In Winslow township there are now 15 cemeteries of which three are private. In these about 4,000 bodies now lie. Fuller's is the oldest graveyard in use. It is private and the first body was buried there in 1840. At present it contains about 50 graves. It is located on the pike above Prescottville. Prospect on the pike near Rathmel is the oldest public burying ground now in use. It has 150 graves. The first was dug in 1842. The more important cemeteries of Winslow township are Beulah, 1876, about 1,200 bodies, Just east of Reynoldsville; Catholic, 1877, about 1,300 bodies, east of the Third ward; Reynoldsville. 1891, about 600 bodies, Punxsutawney road, south of town.

The first accidental death in what afterwards became Winslow township occurred in the summer of 1821 on the turnpike and on the east bank of the Sandy Lick Creek. There was a crew of men chopping down trees that were on the line of the proposed road. In the crew was a young man who was very much afraid of being hit by a tree. His fellow workmen soon discovered this and in a spirit of fun shouted at him to look out for falling trees when none were falling. His fright caused much merriment He soon tired of it. One day he was actually in the way of a tree but when warned paid no attention. It struck and killed him. His body was buried near the spot where he died which was on the east bank of the Sandy Lick Creek about 20 feet above what at present is Main Street. Two logs marked his grave for many years. The place is now covered by the road bed of the Reynoldsville & Falls Creek Railroad.

George Culp was the first raftsman drowned in the Sandy Lick Creek. The accident occurred in the summer of 1848. Others were drowned afterwards.

At one time a cabinet shop stood about 145 feet east of what is the southeast corner of Main and 10th Streets. The front rested on the ground but as it was on a hill the rear was held up by posts. One night in November, 1850, the room was packed with people who had gathered to attend a religious meeting. As the building was not erected for that purpose the Joists were not strong enough to hold the weight and the floor caved in forming a funnel into which the people rolled and a red hot stove fell on them. Many were badly burned. Some recovered but five died from the effects.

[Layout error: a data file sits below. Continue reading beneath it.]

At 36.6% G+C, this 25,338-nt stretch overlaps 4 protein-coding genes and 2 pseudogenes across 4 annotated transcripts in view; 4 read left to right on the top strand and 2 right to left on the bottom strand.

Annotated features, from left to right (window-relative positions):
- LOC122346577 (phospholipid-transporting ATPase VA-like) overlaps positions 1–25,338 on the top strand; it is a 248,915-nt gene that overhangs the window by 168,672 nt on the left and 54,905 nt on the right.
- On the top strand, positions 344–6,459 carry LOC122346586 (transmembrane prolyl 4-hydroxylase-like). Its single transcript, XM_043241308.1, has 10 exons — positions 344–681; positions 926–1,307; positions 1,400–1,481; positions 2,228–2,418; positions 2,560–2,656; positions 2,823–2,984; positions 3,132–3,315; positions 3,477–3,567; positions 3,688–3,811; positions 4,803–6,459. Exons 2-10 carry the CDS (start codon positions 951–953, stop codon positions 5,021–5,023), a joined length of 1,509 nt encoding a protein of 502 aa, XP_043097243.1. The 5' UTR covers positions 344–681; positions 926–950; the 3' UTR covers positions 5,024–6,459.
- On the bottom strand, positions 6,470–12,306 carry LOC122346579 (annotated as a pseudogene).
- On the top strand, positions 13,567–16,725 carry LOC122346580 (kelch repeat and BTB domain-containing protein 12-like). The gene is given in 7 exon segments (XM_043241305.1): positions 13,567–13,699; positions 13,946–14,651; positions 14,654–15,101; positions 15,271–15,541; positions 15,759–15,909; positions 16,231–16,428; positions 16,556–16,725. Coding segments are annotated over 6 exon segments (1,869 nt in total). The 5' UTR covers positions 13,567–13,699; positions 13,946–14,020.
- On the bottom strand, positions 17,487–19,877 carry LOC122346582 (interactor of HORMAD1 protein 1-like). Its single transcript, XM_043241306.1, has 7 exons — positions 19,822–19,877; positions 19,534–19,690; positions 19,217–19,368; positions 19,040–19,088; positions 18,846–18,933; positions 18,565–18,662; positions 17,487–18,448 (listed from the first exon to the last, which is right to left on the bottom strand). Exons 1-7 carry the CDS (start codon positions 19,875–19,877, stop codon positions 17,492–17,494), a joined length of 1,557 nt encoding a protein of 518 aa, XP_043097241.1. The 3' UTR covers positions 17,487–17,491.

Railroads have been the cause of a number losing their lives though up to this time no passengers have been killed in the township. Many fatal accidents have occurred in the mines.

Charles Chase was hanged in Brookville in 1867 for the murder of old Betty McDonald in the Beechwoods. He was the first person executed in Jefferson county. His remains were brought to the Burns house, in Reynoldsville, by wagon and his mother came here from her home to meet them. Old citizens can remember when she had the coffin opened and she and others viewed the body. The marks of the rope with which he was hanged showed very plainly on his neck.

In the region which this history covers eight homicides have been committed up to this time. Two of them occurred in Reynoldsville.

Influenza became epidemic throughout the United States in October, 1918. During that month 39 persons died in Reynoldsville, 35 in Soldier and 78 to Wishaw. In the latter town all, but 10 of the population of less than 400 had the disease. The central school building in Reynoldsville and the school building in Wishaw were used as hospitals during the epidemic.